6552 Law and Literature

ENG6552HF    L0101    

Law and Literature    

Stern, S.    


Course Description

O.W. Holmes: “The life of the law has not been logic but experience.”

O.Wilde: “Experience is the name we give to our past mistakes.”

Each week we will read several articles, along with several short stories and novels during the term. We will begin with a consideration of some of the questions and criticisms that scholars have recently raised as they have sought to justify or reorient the field. We will then look at some of the specific problems connecting law and literature at various points since the Renaissance. After a more intensive look at current theoretical debates, we will take up various problems at the intersection of law and literature: legal fictions, forms of legal writing and explanation, and the regulation of literature through copyright law. Next we will focus on two legal problems that have also occupied literary thinkers: the problem of criminal responsibility and literature’s ability to document human thought and motives, and the question of privacy in criminal law, tort law, and fiction. We will end by considering possible future directions for law and literature. The course requirements will include a final paper and two or three response papers for presentation in class.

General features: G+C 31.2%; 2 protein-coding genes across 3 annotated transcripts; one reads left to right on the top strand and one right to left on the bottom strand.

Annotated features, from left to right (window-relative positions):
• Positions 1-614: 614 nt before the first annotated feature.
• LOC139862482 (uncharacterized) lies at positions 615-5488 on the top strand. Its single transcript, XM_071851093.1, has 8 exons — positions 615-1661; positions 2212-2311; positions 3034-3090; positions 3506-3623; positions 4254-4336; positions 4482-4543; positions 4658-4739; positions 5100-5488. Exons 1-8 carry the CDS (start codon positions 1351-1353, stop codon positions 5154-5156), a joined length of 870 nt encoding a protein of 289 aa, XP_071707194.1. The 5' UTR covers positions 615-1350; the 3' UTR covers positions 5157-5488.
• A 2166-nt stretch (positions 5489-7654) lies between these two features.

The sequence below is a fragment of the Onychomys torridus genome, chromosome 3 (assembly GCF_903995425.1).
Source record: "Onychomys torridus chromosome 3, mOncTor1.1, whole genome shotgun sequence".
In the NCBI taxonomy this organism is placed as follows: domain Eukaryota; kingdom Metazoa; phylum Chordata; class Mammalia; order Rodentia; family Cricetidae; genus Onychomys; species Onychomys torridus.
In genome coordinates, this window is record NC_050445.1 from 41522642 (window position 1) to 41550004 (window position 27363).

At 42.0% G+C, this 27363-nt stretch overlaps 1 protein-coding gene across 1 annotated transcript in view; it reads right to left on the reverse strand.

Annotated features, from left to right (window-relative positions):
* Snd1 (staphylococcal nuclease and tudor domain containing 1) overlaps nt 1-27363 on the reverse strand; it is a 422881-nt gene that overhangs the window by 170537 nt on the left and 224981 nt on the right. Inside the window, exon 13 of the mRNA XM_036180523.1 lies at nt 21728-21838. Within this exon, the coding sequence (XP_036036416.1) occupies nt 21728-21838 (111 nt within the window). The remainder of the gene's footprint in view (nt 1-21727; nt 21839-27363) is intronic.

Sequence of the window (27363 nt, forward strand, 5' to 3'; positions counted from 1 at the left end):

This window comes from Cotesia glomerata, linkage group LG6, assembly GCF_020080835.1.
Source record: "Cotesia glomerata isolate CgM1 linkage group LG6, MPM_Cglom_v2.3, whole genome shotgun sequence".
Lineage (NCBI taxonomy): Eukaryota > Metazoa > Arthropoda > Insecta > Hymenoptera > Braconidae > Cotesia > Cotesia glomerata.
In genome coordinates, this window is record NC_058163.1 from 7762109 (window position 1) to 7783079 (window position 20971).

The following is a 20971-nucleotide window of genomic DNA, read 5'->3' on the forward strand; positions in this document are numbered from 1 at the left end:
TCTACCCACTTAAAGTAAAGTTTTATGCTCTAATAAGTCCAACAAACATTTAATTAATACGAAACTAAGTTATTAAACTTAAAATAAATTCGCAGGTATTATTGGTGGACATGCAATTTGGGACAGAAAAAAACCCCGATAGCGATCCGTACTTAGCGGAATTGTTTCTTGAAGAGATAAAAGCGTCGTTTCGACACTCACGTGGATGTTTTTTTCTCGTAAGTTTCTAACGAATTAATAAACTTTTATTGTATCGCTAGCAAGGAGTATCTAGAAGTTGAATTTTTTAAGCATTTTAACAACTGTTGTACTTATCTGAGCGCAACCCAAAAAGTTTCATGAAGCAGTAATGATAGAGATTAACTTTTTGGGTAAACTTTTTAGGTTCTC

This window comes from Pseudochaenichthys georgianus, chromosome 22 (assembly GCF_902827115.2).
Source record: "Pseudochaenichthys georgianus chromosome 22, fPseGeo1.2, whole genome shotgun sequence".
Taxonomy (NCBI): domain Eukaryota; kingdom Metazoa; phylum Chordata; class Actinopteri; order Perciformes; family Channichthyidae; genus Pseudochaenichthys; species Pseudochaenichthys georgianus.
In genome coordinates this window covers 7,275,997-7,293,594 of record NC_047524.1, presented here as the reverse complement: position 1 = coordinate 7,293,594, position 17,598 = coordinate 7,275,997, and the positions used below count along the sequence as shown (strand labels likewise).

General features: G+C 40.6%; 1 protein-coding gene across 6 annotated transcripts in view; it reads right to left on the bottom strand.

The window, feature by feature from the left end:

Course Texts

Each unit includes some required readings and a number of suggested sources for students who are interested in doing further research in a particular area.

Some of the questions we will discuss include:

  • How does literature use or respond to legal structures, themes, and analytical techniques, and vice versa?

  • How does literature portray legal institutions and processes?

  • What can literature bring to the performance of legal tasks, including legal narrative?

  • To what extent can literary critical accounts of narrative structure and coherence explain the role of narrative in law, and where do these accounts fall short?

  • What is achieved and what is missed by positing literature as law’s “other” (e.g., as the imaginative and ethical alternative to legal rules and constraints)?

Course Method of Evaluation and Course Requirements

  • The course requirements will include a final paper (80%),

  • a 2-3 page response paper for presentation in class (10%)

  • and regular class participation (10%).


Term: F-TERM (September 2024 to December 2024)
Date/Time: Wednesday, 2:00 pm to 4:00 pm (2 hours)  NB: FIRST MEETING OF THIS COURSE WILL MOST LIKELY BE SEPTEMBER 4, 2024 - to be confirmed
TBA (LAW building TBA)
Delivery: In-Person